This might be dangerous to my prospects, but it’s important.
I’ve struggled more with my self-worth in the last two years than ever before. A job I had high hopes for didn’t work out at all; 18 months of unemployment and counting followed. A snapshot of my life last year would show a flurry of job applications, then weeks or months of despondency from being ignored and rejected, combined with the stress of bills continuing to pile up and the guilt every time I dared to do something that wasn’t job search-related.
Then, at the end of the year, to quote a song, my solid ground turned to quicksand; and I was handed even more reasons to doubt my value.
I’m going to skip the history lesson on Vincent Van Gogh and his brother Theo, but you might want to read a bit on their relationship. They wrote a lot of letters to each other. In one dated around January 25, 1885, Vincent wrote:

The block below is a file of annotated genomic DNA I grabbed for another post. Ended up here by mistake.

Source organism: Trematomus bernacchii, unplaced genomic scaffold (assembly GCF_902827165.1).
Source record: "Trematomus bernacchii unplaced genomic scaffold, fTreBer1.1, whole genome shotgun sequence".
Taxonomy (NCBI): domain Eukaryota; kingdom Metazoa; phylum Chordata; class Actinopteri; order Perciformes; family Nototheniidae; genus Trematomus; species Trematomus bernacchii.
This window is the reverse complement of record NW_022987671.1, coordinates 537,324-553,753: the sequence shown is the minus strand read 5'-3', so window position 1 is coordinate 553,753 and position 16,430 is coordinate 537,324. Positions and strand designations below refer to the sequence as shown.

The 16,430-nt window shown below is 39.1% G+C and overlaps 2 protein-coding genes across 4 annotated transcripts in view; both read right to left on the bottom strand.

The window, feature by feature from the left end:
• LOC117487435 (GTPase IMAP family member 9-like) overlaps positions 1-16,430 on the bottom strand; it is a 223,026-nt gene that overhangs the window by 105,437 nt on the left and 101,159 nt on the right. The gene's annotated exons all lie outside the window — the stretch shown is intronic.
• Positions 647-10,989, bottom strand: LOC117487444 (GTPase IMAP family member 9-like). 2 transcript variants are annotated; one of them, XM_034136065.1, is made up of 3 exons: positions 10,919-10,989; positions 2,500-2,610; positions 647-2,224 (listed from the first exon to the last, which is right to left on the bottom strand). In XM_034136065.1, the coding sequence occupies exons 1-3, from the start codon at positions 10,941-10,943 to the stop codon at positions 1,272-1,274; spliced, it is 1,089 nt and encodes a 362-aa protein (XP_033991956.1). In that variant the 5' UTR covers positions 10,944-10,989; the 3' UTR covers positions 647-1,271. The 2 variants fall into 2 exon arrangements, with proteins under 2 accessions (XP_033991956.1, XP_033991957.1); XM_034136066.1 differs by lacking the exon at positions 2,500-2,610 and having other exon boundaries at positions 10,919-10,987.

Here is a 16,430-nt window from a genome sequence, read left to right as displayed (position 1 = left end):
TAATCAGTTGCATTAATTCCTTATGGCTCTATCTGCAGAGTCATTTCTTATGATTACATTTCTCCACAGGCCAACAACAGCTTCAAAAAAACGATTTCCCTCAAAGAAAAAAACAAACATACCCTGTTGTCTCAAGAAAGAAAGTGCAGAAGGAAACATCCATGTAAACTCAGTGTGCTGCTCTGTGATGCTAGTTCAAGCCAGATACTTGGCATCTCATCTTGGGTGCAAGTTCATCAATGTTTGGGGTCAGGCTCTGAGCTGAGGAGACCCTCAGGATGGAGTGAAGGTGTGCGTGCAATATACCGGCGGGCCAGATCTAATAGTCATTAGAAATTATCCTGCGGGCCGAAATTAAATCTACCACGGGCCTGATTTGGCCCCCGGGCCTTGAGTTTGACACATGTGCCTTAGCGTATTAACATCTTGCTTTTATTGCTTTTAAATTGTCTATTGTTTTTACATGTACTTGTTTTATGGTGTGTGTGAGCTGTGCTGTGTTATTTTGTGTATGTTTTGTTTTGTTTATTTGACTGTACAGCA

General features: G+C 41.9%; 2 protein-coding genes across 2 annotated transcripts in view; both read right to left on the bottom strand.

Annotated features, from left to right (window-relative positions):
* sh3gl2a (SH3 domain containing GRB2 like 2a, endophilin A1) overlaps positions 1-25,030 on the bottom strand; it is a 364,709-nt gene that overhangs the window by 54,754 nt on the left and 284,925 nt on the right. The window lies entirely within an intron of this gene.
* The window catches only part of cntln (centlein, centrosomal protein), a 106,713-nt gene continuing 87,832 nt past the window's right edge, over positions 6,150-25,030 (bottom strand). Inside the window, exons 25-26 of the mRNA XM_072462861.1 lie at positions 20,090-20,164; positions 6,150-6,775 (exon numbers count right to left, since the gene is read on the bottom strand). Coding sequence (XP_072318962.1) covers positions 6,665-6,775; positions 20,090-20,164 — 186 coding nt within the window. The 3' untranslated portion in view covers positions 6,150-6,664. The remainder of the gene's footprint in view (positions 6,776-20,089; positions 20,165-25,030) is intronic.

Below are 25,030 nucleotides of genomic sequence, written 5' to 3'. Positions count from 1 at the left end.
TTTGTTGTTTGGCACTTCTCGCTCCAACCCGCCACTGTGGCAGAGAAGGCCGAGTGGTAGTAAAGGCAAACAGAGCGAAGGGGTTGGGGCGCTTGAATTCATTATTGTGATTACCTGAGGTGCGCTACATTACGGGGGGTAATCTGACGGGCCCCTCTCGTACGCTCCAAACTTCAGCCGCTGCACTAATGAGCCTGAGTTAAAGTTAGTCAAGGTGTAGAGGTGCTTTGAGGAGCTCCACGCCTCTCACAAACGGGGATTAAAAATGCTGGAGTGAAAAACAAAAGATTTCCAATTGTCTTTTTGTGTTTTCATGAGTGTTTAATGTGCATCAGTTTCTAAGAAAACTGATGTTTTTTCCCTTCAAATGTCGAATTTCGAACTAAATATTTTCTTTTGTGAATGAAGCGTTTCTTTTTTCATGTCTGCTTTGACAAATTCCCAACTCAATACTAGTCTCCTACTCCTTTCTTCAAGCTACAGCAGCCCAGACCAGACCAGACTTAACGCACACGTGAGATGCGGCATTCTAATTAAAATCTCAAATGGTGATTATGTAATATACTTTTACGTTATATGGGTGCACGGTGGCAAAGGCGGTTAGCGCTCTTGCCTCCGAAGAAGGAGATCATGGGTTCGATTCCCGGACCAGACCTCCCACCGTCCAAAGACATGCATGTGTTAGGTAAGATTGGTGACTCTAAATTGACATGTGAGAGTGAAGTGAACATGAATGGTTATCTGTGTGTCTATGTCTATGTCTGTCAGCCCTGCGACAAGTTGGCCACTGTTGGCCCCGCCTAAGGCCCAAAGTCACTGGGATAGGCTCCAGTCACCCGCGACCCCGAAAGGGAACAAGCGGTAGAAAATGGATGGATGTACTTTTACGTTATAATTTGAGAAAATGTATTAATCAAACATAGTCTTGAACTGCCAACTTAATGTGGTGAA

If I make better work later, I still won’t work otherwise than now; I mean it will be the same apple only riper — I myself won’t turn from what I’ve thought from the start. And this is why I say for my part, if I’m no good now, I won’t be any good later either — but if later, then now too. For wheat is wheat, even if it looks like grass at first to townsfolk — and the other way round too.
Somehow, that got morphed into the following apocryphal quote:
If I’m worth anything later, I’m worth something now; for wheat is wheat, even if people think it is a grass in the beginning.
Who knows how that happened. And yet, it’s the popular version of the quote that got me last night.
In both my professional life and my personal life, both the original and the apocryphal apply. I refuse to believe I’m worthless anymore just because I’m struggling; and I refuse to let other people make me feel that way anymore. This won’t last forever; I will grow; but my inherent value as a human is as high as anyone else’s.